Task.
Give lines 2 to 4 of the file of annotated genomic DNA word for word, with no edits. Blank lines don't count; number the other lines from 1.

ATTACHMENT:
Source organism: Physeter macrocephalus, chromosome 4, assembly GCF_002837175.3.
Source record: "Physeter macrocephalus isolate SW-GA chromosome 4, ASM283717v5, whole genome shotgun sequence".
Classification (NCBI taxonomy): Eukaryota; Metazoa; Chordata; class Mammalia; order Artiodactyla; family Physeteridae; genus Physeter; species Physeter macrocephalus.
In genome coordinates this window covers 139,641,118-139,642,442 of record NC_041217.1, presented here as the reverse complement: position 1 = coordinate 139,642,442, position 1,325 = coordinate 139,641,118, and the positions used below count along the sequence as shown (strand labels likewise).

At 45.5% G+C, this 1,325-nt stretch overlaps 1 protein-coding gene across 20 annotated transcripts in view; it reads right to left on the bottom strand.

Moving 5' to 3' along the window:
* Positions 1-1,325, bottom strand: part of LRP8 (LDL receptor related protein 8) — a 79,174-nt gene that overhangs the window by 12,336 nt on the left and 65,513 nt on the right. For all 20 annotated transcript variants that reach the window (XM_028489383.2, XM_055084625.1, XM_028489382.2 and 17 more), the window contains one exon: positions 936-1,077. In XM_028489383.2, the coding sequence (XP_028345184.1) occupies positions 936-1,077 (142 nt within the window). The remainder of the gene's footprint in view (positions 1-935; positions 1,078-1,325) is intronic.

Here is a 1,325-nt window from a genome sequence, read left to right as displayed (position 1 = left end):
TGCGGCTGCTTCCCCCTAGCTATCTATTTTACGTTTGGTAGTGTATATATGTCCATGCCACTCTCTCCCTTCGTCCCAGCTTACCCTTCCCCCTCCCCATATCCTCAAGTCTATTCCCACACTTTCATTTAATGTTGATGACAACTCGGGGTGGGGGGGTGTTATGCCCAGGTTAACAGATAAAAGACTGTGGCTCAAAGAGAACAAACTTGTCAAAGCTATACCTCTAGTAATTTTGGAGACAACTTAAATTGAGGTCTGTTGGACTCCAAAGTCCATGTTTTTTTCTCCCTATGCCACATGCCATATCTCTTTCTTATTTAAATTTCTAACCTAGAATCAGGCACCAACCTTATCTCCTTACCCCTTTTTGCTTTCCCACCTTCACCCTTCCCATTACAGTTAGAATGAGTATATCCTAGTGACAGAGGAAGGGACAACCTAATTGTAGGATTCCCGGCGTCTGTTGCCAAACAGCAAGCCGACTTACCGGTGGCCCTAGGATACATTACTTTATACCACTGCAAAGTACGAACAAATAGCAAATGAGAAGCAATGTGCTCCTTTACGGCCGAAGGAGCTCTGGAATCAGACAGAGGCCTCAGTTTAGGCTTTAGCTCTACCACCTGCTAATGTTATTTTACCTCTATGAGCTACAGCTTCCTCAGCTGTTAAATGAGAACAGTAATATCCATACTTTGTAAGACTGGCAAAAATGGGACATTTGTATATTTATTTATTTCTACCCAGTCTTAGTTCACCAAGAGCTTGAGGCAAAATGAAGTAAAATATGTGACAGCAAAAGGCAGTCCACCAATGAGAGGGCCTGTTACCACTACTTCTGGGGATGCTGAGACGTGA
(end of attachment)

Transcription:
Source record: "Physeter macrocephalus isolate SW-GA chromosome 4, ASM283717v5, whole genome shotgun sequence".
Classification (NCBI taxonomy): Eukaryota; Metazoa; Chordata; class Mammalia; order Artiodactyla; family Physeteridae; genus Physeter; species Physeter macrocephalus.
In genome coordinates this window covers 139,641,118-139,642,442 of record NC_041217.1, presented here as the reverse complement: position 1 = coordinate 139,642,442, position 1,325 = coordinate 139,641,118, and the positions used below count along the sequence as shown (strand labels likewise).